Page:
Not to blow my own trumpet, but I was kind of an awesome kid, in a dorky kind of way. I miss that childlike state of uninhibited-ness before I learned that there was supposedly a 'wrong' way to dress - when clothes were for a) covering nakedness and b) turning into a knight, rock star, princess, woodland spirit, pirate or werewolf (depending on what library books I was borrowing at the time). Comfort, practicality and fun were my watchwords, before puberty hit and all of a sudden I was trying to meet boys (aargh!), look trendy (double aargh!) and impress other people.
(Maybe the title of this post is a touch misleading. Despite best efforts, I don't know that 'cool' was something I ever successfully achieved. Once a My Little Pony-obsessed, happy little dork, always a My Little Pony-obsessed, happy little dork - or something like that.)
Fear not, I don't intend to revive my previous wardrobe of socks with sandals, dodgy leggings and paper armour (painstakingly made by my mother. I think she drew a pterodactyl on the shield). Well, maybe the socks and sandals combo - bite me, it was comfortable! But I'm trying to focus more and more on dressing for myself, and currently hearkening back to a time before it even occurred to me that other people might have even a sniff of an opinion on what I was wearing:
- Accepting my geekiness. It is time to stop worrying about being liked. No, somehow I don't think I would have survived better in secondary school if I had joined the art club, the reading group and the Lord of the Rings gaming team, but I might have stood more of a chance of enjoying myself doing my own thing, rather than aiming for a level of social acceptability determined by 'popular' kids.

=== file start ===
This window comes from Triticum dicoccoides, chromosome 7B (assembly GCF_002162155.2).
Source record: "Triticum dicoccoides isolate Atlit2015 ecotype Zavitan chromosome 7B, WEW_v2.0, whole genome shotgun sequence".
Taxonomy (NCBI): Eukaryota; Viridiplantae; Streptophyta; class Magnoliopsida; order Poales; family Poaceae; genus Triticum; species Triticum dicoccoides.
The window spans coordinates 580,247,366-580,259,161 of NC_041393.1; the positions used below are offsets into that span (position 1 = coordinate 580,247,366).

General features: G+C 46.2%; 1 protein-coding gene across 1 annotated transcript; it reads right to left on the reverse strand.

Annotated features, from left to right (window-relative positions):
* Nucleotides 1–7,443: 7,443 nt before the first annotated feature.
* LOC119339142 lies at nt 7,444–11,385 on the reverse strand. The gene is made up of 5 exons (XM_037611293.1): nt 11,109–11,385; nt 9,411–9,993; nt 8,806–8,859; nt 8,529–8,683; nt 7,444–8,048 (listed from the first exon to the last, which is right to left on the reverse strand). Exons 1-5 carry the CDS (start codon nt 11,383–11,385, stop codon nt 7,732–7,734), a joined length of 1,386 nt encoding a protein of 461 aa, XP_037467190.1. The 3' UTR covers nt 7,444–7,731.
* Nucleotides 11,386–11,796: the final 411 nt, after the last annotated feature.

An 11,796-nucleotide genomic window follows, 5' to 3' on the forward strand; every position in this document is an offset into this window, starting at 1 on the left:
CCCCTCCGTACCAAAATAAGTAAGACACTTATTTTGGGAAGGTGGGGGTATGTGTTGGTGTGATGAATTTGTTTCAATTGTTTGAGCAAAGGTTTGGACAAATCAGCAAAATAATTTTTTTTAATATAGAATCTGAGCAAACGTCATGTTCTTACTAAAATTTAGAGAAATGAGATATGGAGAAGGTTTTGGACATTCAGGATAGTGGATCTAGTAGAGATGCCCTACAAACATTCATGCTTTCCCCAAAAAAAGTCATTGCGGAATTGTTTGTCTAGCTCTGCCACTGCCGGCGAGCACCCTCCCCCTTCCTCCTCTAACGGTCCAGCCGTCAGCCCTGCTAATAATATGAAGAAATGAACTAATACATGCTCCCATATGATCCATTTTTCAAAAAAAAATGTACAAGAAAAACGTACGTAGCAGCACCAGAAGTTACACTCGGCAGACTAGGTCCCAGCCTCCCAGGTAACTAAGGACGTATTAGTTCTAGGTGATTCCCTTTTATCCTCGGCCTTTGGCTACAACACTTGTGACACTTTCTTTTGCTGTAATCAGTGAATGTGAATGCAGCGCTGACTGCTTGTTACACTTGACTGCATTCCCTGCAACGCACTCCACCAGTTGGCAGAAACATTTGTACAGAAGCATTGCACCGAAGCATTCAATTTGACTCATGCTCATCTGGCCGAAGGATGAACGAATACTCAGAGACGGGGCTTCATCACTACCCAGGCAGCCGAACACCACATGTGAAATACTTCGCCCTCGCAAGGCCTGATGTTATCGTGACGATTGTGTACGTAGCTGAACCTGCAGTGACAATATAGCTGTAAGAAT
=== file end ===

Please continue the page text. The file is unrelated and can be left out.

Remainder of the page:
- I'm trying to channel how I shopped as a kid, changing back from 'does this go with my overarching style concept? Does it express every nuance of my soul? Will it be flattering?' to a far more basic, 'I like this colour/picture/style/fabric,' with a side order of 'hey, I can actually move in this'. Not that I don't think about what looks good(ish), just not making other people's potential opinions my first priority.
- Get curious; play more. And stop being afraid of looking odd! Well, more odd. Since I have begun trying to embrace my inner child (I'd love to find a less cringey way of expressing that sentiment), I've watched an artist painting in the grounds of a cathedral, found a street art display, bought a carved wooden charm from a homeless man, spent a day writing in the woods and played table football in a Jack Wills shop. It takes some time to stop worrying about whether or not people are watching when you lie on the ground for the perfect photo, but it's been worth it so far. (I have found that having blue hair actually helps with this. People seem to assume you are a quirky artist type and smile at you sort-of-fondly when you do something a bit strange.)
|Appropriately dorky picture from Christmastime|
- Embrace nostalgia. I grew up in the 90s so I'm having a big 90s trip right now - watching Buffy, putting stickers on things, digging out old magazines and lists of birthday presents from friends, from primary school when gifts included glitter hair clips and hand-drawn pictures of dogs.
- Resisting selfie culture. Don't get me wrong, selfies are great and they do have their place, but for me, I find it less than helpful to live every experience through social media; trying to fit each outfit and event into a tidy frame. This may be the cheesiest thing I've ever typed, but at the moment I'm trying to live #nofilter.